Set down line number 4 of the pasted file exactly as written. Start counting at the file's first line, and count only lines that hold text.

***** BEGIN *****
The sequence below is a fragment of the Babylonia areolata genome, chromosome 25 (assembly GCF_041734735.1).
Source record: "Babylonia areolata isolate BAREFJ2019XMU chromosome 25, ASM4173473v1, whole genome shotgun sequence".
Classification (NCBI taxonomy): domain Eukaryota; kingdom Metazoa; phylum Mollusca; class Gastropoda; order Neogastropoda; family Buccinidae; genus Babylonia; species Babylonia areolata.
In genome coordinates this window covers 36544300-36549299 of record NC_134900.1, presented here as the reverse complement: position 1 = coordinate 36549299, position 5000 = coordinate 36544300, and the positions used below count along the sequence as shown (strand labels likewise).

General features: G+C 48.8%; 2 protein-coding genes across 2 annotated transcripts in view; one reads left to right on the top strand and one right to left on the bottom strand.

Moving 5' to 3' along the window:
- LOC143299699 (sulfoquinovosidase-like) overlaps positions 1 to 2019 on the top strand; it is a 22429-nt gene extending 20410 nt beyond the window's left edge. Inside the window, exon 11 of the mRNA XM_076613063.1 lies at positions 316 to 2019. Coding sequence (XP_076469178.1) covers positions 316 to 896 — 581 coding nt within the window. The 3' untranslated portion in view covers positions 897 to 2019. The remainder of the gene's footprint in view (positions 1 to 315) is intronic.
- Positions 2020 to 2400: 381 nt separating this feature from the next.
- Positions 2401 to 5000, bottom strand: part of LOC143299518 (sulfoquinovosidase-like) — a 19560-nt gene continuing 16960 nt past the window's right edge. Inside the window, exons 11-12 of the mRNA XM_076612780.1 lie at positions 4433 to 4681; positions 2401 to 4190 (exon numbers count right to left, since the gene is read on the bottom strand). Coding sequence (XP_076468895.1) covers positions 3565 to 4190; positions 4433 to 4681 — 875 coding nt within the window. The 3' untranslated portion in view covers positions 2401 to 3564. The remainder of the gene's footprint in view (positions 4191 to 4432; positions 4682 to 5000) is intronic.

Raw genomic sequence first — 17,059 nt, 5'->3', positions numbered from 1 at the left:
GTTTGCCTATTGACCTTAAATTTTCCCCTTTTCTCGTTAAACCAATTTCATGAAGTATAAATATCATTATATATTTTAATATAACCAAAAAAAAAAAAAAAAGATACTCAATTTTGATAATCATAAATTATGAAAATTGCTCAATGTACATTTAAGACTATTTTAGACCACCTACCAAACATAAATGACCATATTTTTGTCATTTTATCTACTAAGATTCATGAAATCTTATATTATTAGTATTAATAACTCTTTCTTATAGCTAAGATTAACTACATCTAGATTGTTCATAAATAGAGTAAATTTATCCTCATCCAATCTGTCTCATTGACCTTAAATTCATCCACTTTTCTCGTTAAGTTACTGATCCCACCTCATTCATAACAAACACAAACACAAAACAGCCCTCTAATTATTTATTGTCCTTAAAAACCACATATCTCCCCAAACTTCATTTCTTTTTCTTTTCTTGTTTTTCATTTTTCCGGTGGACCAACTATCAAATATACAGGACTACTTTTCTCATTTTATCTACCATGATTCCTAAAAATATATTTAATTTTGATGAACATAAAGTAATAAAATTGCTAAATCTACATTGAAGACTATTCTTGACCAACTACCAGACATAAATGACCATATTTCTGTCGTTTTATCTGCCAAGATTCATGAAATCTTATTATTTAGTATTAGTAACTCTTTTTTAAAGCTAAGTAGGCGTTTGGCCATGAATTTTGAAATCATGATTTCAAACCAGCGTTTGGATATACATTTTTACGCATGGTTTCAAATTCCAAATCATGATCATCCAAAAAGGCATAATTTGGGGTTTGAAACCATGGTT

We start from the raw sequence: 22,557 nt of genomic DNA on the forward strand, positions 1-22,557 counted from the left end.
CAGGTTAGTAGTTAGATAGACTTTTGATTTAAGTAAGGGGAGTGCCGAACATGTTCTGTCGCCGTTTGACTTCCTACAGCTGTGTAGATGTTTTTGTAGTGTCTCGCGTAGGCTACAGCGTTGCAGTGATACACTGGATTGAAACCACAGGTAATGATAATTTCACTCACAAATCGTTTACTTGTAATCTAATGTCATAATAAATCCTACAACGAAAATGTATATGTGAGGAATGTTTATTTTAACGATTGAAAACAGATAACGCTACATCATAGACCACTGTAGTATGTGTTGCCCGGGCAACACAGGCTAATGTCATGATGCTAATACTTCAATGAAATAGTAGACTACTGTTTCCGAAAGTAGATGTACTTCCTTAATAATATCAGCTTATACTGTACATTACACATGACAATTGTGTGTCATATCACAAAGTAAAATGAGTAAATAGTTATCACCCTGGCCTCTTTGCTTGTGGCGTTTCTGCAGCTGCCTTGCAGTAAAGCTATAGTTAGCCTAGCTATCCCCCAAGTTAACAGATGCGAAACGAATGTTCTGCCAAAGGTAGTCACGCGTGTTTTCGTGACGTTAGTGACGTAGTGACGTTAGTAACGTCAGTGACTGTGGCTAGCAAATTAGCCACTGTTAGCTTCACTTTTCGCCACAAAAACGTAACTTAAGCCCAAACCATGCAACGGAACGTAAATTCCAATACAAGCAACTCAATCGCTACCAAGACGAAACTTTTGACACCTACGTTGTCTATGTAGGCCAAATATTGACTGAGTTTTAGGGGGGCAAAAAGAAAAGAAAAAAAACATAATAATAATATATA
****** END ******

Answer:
In genome coordinates this window covers 36544300-36549299 of record NC_134900.1, presented here as the reverse complement: position 1 = coordinate 36549299, position 5000 = coordinate 36544300, and the positions used below count along the sequence as shown (strand labels likewise).